Hold up one minute, Geoffrey. From Night of the Living Dead to The Evil Dead to Shaun of the Dead to Zombieland, Zombie media has a rich and storied history. Surviving the inevitable forthcoming zombie apocalypse is a meme and subculture unto itself! What we’re seeing now is simply the subculture’s day in the sun!
- You’re wrong. This isn’t a recent trend, and it wasn’t born out of a community collective. Let me refresh your memory. Do you remember 2003?
Sure, that’s the year I graduated from high school. That’s six years before you were born.
- Correct. Myspace was barely a thing. Facebook wasn’t yet even a glimmer in Zuckerburger’s faceholes. For the most part, peoples’ moms weren’t doing much online and the web was still mostly used by nerds and other weirdos. Hearing quotes from Mel Brooks movies was as common as it is today.
Stop right here, Geoffrey. Mel Brooks didn’t make any Zombie movies.
- No, but his son Max Brooks DID write the book The Zombie Survival Guide that year. That book was the first of its kind to pull from the collective of pop culture zombie lore and frame it in a “how to survive” context. The book wasn’t exactly a New York Times best-seller, but within the still-somewhat-insular communities attending comic book conventions, the sheer fact that the son of the guy who made Spaceballs, Blazing Saddles, History of the World Part I, and plenty of other films deemed sacred within the hallowed halls of true geekery, the fact this his son had written a book about surviving a zombie attack was definitely a huge point of interest among the nerdiest of the nerds, before such a thing was considered remotely cool.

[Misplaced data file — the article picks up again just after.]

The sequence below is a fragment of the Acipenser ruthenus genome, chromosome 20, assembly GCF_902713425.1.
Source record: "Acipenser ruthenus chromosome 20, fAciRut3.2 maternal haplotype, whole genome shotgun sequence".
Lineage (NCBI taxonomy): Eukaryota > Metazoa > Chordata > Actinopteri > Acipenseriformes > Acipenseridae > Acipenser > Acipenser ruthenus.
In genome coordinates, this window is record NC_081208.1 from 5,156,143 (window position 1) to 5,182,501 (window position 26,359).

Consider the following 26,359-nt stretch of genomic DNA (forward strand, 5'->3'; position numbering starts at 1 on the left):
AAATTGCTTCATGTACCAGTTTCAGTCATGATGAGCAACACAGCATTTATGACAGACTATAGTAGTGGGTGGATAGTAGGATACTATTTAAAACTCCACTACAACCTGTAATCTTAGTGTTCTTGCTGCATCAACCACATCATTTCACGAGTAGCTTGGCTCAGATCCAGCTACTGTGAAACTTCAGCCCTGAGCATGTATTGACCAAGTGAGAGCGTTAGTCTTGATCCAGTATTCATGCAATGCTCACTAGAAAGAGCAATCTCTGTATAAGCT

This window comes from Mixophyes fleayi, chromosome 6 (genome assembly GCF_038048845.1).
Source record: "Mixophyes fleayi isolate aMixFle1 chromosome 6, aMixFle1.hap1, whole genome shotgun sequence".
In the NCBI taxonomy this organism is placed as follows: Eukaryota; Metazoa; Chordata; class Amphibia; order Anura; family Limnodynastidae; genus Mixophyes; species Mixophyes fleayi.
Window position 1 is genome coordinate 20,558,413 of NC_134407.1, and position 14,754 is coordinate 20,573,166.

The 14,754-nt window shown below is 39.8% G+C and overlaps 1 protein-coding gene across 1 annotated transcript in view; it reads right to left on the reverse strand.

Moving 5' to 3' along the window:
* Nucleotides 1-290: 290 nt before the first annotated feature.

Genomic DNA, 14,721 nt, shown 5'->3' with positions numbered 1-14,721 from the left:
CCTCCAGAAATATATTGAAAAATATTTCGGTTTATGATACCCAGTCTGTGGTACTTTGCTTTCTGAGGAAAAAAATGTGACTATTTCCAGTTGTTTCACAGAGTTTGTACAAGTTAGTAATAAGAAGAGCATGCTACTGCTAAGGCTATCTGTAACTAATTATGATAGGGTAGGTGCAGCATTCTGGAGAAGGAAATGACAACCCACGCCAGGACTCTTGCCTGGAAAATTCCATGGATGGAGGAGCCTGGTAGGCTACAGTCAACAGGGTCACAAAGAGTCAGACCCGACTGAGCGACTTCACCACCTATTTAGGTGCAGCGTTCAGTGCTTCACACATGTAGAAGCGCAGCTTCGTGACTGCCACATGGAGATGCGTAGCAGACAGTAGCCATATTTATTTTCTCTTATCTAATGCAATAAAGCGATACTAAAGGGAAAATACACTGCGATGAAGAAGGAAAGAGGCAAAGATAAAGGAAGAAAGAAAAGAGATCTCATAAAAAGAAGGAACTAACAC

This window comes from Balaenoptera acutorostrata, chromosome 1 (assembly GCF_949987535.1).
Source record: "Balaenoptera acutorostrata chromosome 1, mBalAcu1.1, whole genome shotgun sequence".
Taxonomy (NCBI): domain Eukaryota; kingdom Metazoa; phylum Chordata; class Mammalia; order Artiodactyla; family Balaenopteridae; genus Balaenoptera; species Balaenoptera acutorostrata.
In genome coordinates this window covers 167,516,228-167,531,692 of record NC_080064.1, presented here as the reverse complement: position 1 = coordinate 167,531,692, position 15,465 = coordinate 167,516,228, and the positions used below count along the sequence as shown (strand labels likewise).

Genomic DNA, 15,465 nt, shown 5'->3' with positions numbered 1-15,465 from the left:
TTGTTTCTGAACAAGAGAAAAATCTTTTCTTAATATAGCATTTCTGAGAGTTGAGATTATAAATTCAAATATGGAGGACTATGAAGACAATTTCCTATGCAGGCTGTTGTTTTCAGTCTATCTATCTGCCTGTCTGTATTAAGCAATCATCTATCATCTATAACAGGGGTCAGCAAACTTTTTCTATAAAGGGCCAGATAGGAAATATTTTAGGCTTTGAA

Well, that is an eye-opener. But that was nine years ago, Geoffrey. Where exactly is this going?
First off, a confession: I’m one of these people, in a way. I dislike the noun “prepper” (though I’ll use it here), don’t share the politics of the bulk of the show’s subjects, and do not worship firearms. However, I do believe in community and individual self-sufficiency and, especially, preparing for what the world might throw at you via rational foresight and what your grandparents would probably call “common sense.”